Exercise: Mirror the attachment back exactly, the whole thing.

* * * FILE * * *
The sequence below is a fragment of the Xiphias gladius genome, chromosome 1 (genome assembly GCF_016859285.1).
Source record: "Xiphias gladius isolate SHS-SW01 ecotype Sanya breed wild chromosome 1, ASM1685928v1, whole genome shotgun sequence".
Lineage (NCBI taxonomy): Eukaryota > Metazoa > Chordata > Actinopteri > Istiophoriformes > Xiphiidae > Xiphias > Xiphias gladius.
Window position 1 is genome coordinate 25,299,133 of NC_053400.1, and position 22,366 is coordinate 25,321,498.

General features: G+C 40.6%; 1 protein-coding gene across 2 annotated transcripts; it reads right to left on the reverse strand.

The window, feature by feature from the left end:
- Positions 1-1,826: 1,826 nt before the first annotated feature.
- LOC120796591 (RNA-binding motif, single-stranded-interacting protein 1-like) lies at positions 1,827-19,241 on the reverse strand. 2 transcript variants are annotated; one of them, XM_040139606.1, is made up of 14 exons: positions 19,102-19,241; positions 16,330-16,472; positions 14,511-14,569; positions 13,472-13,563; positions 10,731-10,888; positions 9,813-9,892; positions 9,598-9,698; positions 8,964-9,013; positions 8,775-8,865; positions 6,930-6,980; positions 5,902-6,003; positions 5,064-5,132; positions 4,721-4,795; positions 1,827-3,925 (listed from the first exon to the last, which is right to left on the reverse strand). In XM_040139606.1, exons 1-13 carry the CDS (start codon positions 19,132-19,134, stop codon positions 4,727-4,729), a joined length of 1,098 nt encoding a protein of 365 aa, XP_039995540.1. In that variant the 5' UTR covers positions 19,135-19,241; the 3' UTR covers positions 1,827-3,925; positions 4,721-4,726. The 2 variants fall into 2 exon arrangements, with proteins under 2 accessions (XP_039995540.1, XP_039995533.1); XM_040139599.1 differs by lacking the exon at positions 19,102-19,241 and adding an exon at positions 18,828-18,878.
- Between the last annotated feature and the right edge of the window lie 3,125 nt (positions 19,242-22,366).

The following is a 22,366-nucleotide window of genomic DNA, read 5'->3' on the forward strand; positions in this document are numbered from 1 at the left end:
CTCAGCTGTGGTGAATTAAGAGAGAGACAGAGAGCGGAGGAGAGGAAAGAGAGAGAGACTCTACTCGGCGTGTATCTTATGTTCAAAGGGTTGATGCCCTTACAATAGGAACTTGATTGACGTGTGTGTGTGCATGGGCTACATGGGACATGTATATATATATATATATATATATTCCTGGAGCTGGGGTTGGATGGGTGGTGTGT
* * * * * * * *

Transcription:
The sequence below is a fragment of the Xiphias gladius genome, chromosome 1 (genome assembly GCF_016859285.1).
Source record: "Xiphias gladius isolate SHS-SW01 ecotype Sanya breed wild chromosome 1, ASM1685928v1, whole genome shotgun sequence".
Lineage (NCBI taxonomy): Eukaryota > Metazoa > Chordata > Actinopteri > Istiophoriformes > Xiphiidae > Xiphias > Xiphias gladius.
Window position 1 is genome coordinate 25,299,133 of NC_053400.1, and position 22,366 is coordinate 25,321,498.

General features: G+C 40.6%; 1 protein-coding gene across 2 annotated transcripts; it reads right to left on the reverse strand.

The window, feature by feature from the left end:
- Positions 1-1,826: 1,826 nt before the first annotated feature.
- LOC120796591 (RNA-binding motif, single-stranded-interacting protein 1-like) lies at positions 1,827-19,241 on the reverse strand. 2 transcript variants are annotated; one of them, XM_040139606.1, is made up of 14 exons: positions 19,102-19,241; positions 16,330-16,472; positions 14,511-14,569; positions 13,472-13,563; positions 10,731-10,888; positions 9,813-9,892; positions 9,598-9,698; positions 8,964-9,013; positions 8,775-8,865; positions 6,930-6,980; positions 5,902-6,003; positions 5,064-5,132; positions 4,721-4,795; positions 1,827-3,925 (listed from the first exon to the last, which is right to left on the reverse strand). In XM_040139606.1, exons 1-13 carry the CDS (start codon positions 19,132-19,134, stop codon positions 4,727-4,729), a joined length of 1,098 nt encoding a protein of 365 aa, XP_039995540.1. In that variant the 5' UTR covers positions 19,135-19,241; the 3' UTR covers positions 1,827-3,925; positions 4,721-4,726. The 2 variants fall into 2 exon arrangements, with proteins under 2 accessions (XP_039995540.1, XP_039995533.1); XM_040139599.1 differs by lacking the exon at positions 19,102-19,241 and adding an exon at positions 18,828-18,878.
- Between the last annotated feature and the right edge of the window lie 3,125 nt (positions 19,242-22,366).

The following is a 22,366-nucleotide window of genomic DNA, read 5'->3' on the forward strand; positions in this document are numbered from 1 at the left end:
CTCAGCTGTGGTGAATTAAGAGAGAGACAGAGAGCGGAGGAGAGGAAAGAGAGAGAGACTCTACTCGGCGTGTATCTTATGTTCAAAGGGTTGATGCCCTTACAATAGGAACTTGATTGACGTGTGTGTGTGCATGGGCTACATGGGACATGTATATATATATATATATATATATTCCTGGAGCTGGGGTTGGATGGGTGGTGTGT